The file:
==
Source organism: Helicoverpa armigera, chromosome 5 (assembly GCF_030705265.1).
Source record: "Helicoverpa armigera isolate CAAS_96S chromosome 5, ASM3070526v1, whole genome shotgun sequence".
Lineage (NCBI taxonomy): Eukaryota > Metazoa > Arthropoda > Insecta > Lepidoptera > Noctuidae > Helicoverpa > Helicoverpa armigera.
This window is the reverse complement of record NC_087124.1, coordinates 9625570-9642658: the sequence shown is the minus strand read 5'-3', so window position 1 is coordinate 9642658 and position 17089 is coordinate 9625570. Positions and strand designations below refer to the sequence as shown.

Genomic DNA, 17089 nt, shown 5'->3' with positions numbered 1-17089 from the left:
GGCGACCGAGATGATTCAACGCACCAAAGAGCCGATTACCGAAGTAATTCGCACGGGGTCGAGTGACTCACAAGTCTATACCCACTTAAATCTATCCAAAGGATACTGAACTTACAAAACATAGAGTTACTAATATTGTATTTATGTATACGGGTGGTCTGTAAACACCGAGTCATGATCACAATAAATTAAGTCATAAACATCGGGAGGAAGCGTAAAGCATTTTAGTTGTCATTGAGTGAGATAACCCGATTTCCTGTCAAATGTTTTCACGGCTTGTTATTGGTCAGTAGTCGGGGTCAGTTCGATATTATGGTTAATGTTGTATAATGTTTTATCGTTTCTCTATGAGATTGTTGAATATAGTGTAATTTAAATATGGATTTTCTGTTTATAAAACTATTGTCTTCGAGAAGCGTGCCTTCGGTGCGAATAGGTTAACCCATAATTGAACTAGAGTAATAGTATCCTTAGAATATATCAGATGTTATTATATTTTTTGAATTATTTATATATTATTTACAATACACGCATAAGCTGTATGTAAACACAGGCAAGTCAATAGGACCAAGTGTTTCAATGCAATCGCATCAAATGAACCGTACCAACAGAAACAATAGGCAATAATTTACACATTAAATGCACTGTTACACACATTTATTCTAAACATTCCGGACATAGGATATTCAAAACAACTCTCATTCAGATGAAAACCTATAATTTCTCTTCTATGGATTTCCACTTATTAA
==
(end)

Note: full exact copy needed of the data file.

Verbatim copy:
Source organism: Helicoverpa armigera, chromosome 5 (assembly GCF_030705265.1).
Source record: "Helicoverpa armigera isolate CAAS_96S chromosome 5, ASM3070526v1, whole genome shotgun sequence".
Lineage (NCBI taxonomy): Eukaryota > Metazoa > Arthropoda > Insecta > Lepidoptera > Noctuidae > Helicoverpa > Helicoverpa armigera.
This window is the reverse complement of record NC_087124.1, coordinates 9625570-9642658: the sequence shown is the minus strand read 5'-3', so window position 1 is coordinate 9642658 and position 17089 is coordinate 9625570. Positions and strand designations below refer to the sequence as shown.

Genomic DNA, 17089 nt, shown 5'->3' with positions numbered 1-17089 from the left:
GGCGACCGAGATGATTCAACGCACCAAAGAGCCGATTACCGAAGTAATTCGCACGGGGTCGAGTGACTCACAAGTCTATACCCACTTAAATCTATCCAAAGGATACTGAACTTACAAAACATAGAGTTACTAATATTGTATTTATGTATACGGGTGGTCTGTAAACACCGAGTCATGATCACAATAAATTAAGTCATAAACATCGGGAGGAAGCGTAAAGCATTTTAGTTGTCATTGAGTGAGATAACCCGATTTCCTGTCAAATGTTTTCACGGCTTGTTATTGGTCAGTAGTCGGGGTCAGTTCGATATTATGGTTAATGTTGTATAATGTTTTATCGTTTCTCTATGAGATTGTTGAATATAGTGTAATTTAAATATGGATTTTCTGTTTATAAAACTATTGTCTTCGAGAAGCGTGCCTTCGGTGCGAATAGGTTAACCCATAATTGAACTAGAGTAATAGTATCCTTAGAATATATCAGATGTTATTATATTTTTTGAATTATTTATATATTATTTACAATACACGCATAAGCTGTATGTAAACACAGGCAAGTCAATAGGACCAAGTGTTTCAATGCAATCGCATCAAATGAACCGTACCAACAGAAACAATAGGCAATAATTTACACATTAAATGCACTGTTACACACATTTATTCTAAACATTCCGGACATAGGATATTCAAAACAACTCTCATTCAGATGAAAACCTATAATTTCTCTTCTATGGATTTCCACTTATTAA